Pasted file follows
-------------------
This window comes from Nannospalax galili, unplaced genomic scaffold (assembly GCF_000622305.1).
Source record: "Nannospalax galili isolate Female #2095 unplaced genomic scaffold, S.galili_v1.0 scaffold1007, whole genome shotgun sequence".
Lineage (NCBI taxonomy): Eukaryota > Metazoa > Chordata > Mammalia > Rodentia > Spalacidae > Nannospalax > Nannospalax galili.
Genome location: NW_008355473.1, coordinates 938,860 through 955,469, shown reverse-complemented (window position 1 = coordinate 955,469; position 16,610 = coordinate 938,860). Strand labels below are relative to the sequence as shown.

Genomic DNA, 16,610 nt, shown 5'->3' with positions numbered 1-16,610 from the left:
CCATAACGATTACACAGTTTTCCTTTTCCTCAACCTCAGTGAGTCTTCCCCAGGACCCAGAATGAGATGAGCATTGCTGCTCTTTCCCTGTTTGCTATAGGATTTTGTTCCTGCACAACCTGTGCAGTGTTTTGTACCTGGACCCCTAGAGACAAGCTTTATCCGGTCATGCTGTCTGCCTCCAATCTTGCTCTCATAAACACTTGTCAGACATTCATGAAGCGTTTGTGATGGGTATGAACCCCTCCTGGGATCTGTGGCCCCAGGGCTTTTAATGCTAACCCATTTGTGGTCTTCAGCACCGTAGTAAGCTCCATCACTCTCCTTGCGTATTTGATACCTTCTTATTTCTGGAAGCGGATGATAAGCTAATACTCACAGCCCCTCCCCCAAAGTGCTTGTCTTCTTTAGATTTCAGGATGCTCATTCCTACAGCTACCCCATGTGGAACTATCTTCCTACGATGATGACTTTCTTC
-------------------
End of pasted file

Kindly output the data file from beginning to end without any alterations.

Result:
This window comes from Nannospalax galili, unplaced genomic scaffold (assembly GCF_000622305.1).
Source record: "Nannospalax galili isolate Female #2095 unplaced genomic scaffold, S.galili_v1.0 scaffold1007, whole genome shotgun sequence".
Lineage (NCBI taxonomy): Eukaryota > Metazoa > Chordata > Mammalia > Rodentia > Spalacidae > Nannospalax > Nannospalax galili.
Genome location: NW_008355473.1, coordinates 938,860 through 955,469, shown reverse-complemented (window position 1 = coordinate 955,469; position 16,610 = coordinate 938,860). Strand labels below are relative to the sequence as shown.

Genomic DNA, 16,610 nt, shown 5'->3' with positions numbered 1-16,610 from the left:
CCATAACGATTACACAGTTTTCCTTTTCCTCAACCTCAGTGAGTCTTCCCCAGGACCCAGAATGAGATGAGCATTGCTGCTCTTTCCCTGTTTGCTATAGGATTTTGTTCCTGCACAACCTGTGCAGTGTTTTGTACCTGGACCCCTAGAGACAAGCTTTATCCGGTCATGCTGTCTGCCTCCAATCTTGCTCTCATAAACACTTGTCAGACATTCATGAAGCGTTTGTGATGGGTATGAACCCCTCCTGGGATCTGTGGCCCCAGGGCTTTTAATGCTAACCCATTTGTGGTCTTCAGCACCGTAGTAAGCTCCATCACTCTCCTTGCGTATTTGATACCTTCTTATTTCTGGAAGCGGATGATAAGCTAATACTCACAGCCCCTCCCCCAAAGTGCTTGTCTTCTTTAGATTTCAGGATGCTCATTCCTACAGCTACCCCATGTGGAACTATCTTCCTACGATGATGACTTTCTTC